| 03.21.2018

Learning from Mamta — Everyone can learn a lesson in compassion from the life of Mamta Kandel


I didn’t know Mamta Kandel well.

We worked together at The Argonaut for a few months and exchanged greetings on occasion, but we were by no means anything other than acquaintances.

Mamta died in the early hours of Dec. 15 in a car accident, while traveling to Spokane. She and three other passengers entered the opposite lane and were hit by oncoming traffic.

Two passengers, Basu Kafle and Bikash Sigdel, suffered minor injuries. Kafle’s broken shoulder is healing, but might need orthopedic surgery.

The fourth passenger, Sumit Shahi, had surgery on his abdomen Dec. 18 and requires another surgery for his hand. All four are Nepalese students attending the University of Idaho.

Kandel was supposed to go home to Nepal a few days after the accident — the first time she’d been home in almost three years. She was headed home for a three-week mission trip.

Almost 100 people have posted to Kandel’s Facebook wall since the accident. Most are in shock. Many shared happy memories, videos and photos of Kandel.

The Nepali Student Association started a Crowdrise page to raise money for Kandel’s funeral expenses and the bills of the other victims. Almost $25,000 was raised.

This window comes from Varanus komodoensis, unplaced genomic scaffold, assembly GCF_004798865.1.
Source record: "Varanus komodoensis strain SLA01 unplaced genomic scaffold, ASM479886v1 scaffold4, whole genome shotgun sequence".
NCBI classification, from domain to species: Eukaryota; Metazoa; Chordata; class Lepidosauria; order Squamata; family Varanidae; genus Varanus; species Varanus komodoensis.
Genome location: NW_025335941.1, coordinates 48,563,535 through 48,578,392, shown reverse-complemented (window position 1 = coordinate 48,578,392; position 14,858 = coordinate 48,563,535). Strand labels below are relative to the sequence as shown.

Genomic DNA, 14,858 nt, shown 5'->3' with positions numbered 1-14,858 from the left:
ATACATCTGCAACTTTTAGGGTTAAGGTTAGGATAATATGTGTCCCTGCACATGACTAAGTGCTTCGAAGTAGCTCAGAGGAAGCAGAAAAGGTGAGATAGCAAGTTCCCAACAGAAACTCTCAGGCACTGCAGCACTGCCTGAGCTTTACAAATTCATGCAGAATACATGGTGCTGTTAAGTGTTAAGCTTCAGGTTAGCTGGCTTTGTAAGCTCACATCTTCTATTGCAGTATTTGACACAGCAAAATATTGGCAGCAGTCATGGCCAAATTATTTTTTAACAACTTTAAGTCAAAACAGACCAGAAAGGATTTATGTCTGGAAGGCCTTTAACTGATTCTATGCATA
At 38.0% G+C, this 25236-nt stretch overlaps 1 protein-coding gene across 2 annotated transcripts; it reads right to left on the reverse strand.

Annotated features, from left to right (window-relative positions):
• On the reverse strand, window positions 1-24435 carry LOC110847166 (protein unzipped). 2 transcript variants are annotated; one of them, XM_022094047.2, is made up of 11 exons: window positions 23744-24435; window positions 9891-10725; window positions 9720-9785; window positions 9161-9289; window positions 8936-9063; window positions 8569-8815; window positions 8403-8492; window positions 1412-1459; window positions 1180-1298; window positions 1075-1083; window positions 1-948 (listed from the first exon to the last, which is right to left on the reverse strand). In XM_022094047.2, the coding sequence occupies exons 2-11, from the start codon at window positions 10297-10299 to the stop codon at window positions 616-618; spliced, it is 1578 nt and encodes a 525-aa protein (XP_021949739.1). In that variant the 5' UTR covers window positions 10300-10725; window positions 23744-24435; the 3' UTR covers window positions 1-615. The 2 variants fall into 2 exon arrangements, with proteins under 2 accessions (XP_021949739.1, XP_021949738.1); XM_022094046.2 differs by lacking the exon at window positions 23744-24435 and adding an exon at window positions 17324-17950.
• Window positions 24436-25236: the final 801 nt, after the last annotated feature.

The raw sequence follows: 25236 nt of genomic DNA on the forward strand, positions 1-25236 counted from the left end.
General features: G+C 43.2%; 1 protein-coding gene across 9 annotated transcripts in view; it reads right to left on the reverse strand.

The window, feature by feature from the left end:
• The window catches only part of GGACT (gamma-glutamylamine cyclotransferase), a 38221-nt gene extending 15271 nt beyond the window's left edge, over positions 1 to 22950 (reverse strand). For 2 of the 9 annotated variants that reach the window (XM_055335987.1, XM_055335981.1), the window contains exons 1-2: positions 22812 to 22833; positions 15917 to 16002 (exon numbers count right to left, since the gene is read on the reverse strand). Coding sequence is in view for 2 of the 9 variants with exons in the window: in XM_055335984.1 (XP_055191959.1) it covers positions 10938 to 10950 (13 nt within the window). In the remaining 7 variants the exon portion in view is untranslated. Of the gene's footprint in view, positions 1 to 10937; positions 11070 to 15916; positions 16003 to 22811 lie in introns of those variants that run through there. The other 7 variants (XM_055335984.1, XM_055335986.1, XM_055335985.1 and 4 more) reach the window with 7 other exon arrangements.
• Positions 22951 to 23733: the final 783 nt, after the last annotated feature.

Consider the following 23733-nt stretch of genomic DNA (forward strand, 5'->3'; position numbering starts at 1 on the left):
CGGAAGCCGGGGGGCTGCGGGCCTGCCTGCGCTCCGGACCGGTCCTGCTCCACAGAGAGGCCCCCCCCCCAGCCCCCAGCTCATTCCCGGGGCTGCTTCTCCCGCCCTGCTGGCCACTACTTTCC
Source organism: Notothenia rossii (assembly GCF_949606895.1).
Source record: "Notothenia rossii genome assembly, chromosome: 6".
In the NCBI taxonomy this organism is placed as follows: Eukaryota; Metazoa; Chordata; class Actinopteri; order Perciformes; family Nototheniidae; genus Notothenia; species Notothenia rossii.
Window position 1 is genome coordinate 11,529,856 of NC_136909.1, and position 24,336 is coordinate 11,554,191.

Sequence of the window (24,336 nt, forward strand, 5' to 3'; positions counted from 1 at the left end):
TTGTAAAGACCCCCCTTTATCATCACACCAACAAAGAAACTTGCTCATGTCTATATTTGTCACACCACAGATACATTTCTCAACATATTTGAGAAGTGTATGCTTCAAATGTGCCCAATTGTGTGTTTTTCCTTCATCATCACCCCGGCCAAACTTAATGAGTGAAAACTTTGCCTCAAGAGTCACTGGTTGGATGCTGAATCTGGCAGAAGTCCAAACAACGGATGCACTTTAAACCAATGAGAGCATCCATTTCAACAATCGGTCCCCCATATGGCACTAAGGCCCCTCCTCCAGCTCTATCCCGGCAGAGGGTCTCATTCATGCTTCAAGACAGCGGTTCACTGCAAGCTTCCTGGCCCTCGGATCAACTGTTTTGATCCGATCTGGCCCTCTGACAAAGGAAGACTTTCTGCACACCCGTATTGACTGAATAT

By all accounts, we probably shouldn’t have gotten along very well.

I’m a brutally honest person and I’m not always the most sensitive. I like things done my way and I get frustrated if stuff isn’t how I like it to be.

Kandel was unconditionally kind and thoughtful. She understood that, in context, her personal problems were small. Other’s issues were much more important to her.

Her personality type was very different from mine, but she taught me a lot about passion.

We were passionate about different things. I’m devoted to bettering myself and the organizations I’m involved with. I’m in college to gain experiences that will help me get a job, and eventually, a career in the field I want.

Kandel, however, set her sights higher. She was eager to help end human trafficking in Nepal and India. I don’t know many people that are willing and energetic enough to take on big, international problems like she did.

She inspires me. Knowing the impact she made with her short life makes me realize, in a way, I’m wasting mine. I live in a country with endless resources and I’m not doing nearly as much as I should be to help those less fortunate, at home and overseas. Kandel makes me want to change that.

Everyone can learn from her.

She was probably going to save the world, or at the very least, single-handedly stop human trafficking. It would behoove the whole UI community to remember her and channel her energy for life and for doing good.

The Palouse has Kandel to thank for a new awareness of world issues. It was not beyond her to gather groups of people to tell them about mission trips and problems in Nepal. Kandel continually sought connection between her home country and her new home, Moscow.

She worked tirelessly with Real Restoration in Spokane to help young girls who had been involved in sex trafficking in Nepal.

Mamta showed me anyone can make a difference. All you have to do is have a little passion.

Tess Fox can be reached at arg-opinion@uidaho.edu or on Twitter @tesstakesphotos

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